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Clinical Investigations in Critical Care |

Impact of BAL in the Management of Pneumonia With Treatment Failure*: Positivity of BAL Culture Under Antibiotic Therapy

João Carlos Pereira Gomes, MD; Wilson L. Pedreira Jr., MD; Evangelina M. P. A. Araújo, MD; Francisco G. Soriano, MD; Elnara M. Negri, MD; Leila Antonângelo, MD; Irineu Tadeu Velasco, MD
Author and Funding Information

*From the Emergency (Drs. Pereira Gomes, Soriano, and Velasco), Bronchoscopy (Drs. Pedreira and Negri), and Pathology (Drs. Araújo and Antonângelo) Departments, Hospital das Clínicas da Faculdade de Medicina, University of São Paulo Medical School, São Paulo, Brazil.

Correspondence to: João Carlos Pereira Gomes, MD, Emergency Department, Hospital das Clínicas da Faculdade de Medicina, University of São Paulo, Av. Dr. Enéas de Carvalho Aguiar, 255–5° and s. 5023, 05403–010 São Paulo (SP), Brazil; e-mail: jcpgomes@uol.com.br



Chest. 2000;118(6):1739-1746. doi:10.1378/chest.118.6.1739
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Background: Pneumonia is responsible for 50% of antibiotics prescribed in ICUs. Treatment failure, ie, absence of improvement or clinical deterioration under antibiotic therapy, presents a dilemma to physicians. BAL is an invasive method validated for etiologic diagnosis in pneumonia.

Study objective: To evaluate in ICU patients the impact of BAL in the etiologic diagnosis, treatment, and outcome of pneumonia with treatment failure.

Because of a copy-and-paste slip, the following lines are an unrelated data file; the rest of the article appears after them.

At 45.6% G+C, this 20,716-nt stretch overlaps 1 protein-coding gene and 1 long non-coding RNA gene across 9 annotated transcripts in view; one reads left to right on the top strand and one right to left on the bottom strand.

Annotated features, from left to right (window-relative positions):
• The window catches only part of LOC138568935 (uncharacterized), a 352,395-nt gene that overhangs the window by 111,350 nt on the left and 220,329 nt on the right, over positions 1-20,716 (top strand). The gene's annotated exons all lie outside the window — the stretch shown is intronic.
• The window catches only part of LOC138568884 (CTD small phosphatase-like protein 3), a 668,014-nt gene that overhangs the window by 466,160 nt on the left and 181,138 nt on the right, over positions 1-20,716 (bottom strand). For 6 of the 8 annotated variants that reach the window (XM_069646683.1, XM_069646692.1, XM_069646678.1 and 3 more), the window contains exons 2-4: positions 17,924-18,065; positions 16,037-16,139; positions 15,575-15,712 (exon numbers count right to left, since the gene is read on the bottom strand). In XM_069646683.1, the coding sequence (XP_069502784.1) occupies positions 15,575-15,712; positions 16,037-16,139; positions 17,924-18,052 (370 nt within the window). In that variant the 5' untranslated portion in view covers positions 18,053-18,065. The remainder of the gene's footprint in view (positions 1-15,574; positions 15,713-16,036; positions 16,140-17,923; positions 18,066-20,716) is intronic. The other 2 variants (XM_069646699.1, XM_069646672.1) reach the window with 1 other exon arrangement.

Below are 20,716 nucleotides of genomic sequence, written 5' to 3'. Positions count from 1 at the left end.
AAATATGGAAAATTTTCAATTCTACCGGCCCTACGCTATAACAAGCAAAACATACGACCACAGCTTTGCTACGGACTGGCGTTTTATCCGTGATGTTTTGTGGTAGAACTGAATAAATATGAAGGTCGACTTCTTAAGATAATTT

Design: Prospective clinical study.

Setting: Nonsurgical, medical ICU of a university hospital in Brazil.

Patients and participants: Sixty-two episodes of pneumonia treated for at least 72 h without clinical improvement in 53 patients hospitalized for diverse clinical emergencies. Mean duration of hospitalization was 14.2 days. Mean duration of previous antibiotic therapy was 11.4 days.

Interventions: Bronchoscopy and BAL were performed in each episode. BAL fluid was cultivated for aerobic and anaerobic bacteria; the cutoff considered positive was 104 cfu/mL; 103 cfu/mL was also analyzed if under treatment. Pneumocystis carinii, fungi, Legionella spp, and Mycobacterium spp were also researched.

Measurements and results: Fifty-eight of 62 BAL were performed under antibiotics. The results showed positivity in 45 of 62 (72.6%); 42 of the 45 positive episodes (93.3%) had > 104 cfu/mL. The three cases with between 103 and 104 cfu/mL were considered positive and were treated according to BAL cultures. The main agents were Acinetobacter baumannii (37.1%), Pseudomonas aeruginosa (17.7%), and methicillin-resistant Staphylococcus aureus (MRSA; 16.1%); 46.7% of the episodes (21 of 45) were polymicrobial. BAL results directed a change of therapy in 34 episodes (54.8%). Overall mortality was 43.5%. There was no difference in mortality among positives, negatives, and patients who changed therapy guided by BAL culture.

Conclusions: (1) BAL fluid examination was positive in 45 of 62 episodes (72.6%), with 58 of 62 BAL performed under antibiotics. This suggests that BAL may be a sensitive diagnostic method for treatment failures of clinically diagnosed pneumonias, even if performed under antibiotics; (2) the main pathogens in our study were A baumannii, P aeruginosa, and MRSA, and approximately 45% of infections were polymicrobial; (3) BAL culture results directed a change of therapy in 75.6% of positive episodes (34 of 45) and in 54.8% of all episodes of treatment failure (34 of 62); and (4) there was no difference in mortality among positives, negatives, and patients who changed therapy guided by BAL culture.


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